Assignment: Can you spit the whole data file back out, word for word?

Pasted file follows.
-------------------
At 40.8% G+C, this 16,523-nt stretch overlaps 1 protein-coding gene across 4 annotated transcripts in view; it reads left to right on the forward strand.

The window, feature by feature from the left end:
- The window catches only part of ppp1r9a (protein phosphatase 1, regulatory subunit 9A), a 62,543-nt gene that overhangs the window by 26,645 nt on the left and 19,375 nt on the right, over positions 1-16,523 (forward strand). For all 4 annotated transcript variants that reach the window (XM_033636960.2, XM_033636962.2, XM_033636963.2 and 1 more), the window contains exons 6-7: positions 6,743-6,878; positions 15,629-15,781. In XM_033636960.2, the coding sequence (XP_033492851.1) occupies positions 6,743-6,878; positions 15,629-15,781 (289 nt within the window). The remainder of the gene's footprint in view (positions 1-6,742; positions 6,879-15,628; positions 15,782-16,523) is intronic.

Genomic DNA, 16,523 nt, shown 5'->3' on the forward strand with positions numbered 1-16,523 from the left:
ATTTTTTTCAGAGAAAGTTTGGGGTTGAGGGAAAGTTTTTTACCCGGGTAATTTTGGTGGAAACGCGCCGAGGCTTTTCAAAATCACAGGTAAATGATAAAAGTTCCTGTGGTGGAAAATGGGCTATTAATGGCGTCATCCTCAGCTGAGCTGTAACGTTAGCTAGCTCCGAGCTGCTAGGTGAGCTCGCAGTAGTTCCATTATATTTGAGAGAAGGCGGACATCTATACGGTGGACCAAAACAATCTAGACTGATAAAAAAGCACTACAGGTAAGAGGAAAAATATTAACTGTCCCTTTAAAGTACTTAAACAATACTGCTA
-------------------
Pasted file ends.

At 40.8% G+C, this 16,523-nt stretch overlaps 1 protein-coding gene across 4 annotated transcripts in view; it reads left to right on the forward strand.

The window, feature by feature from the left end:
- The window catches only part of ppp1r9a (protein phosphatase 1, regulatory subunit 9A), a 62,543-nt gene that overhangs the window by 26,645 nt on the left and 19,375 nt on the right, over positions 1-16,523 (forward strand). For all 4 annotated transcript variants that reach the window (XM_033636960.2, XM_033636962.2, XM_033636963.2 and 1 more), the window contains exons 6-7: positions 6,743-6,878; positions 15,629-15,781. In XM_033636960.2, the coding sequence (XP_033492851.1) occupies positions 6,743-6,878; positions 15,629-15,781 (289 nt within the window). The remainder of the gene's footprint in view (positions 1-6,742; positions 6,879-15,628; positions 15,782-16,523) is intronic.

Genomic DNA, 16,523 nt, shown 5'->3' on the forward strand with positions numbered 1-16,523 from the left:
ATTTTTTTCAGAGAAAGTTTGGGGTTGAGGGAAAGTTTTTTACCCGGGTAATTTTGGTGGAAACGCGCCGAGGCTTTTCAAAATCACAGGTAAATGATAAAAGTTCCTGTGGTGGAAAATGGGCTATTAATGGCGTCATCCTCAGCTGAGCTGTAACGTTAGCTAGCTCCGAGCTGCTAGGTGAGCTCGCAGTAGTTCCATTATATTTGAGAGAAGGCGGACATCTATACGGTGGACCAAAACAATCTAGACTGATAAAAAAGCACTACAGGTAAGAGGAAAAATATTAACTGTCCCTTTAAAGTACTTAAACAATACTGCTA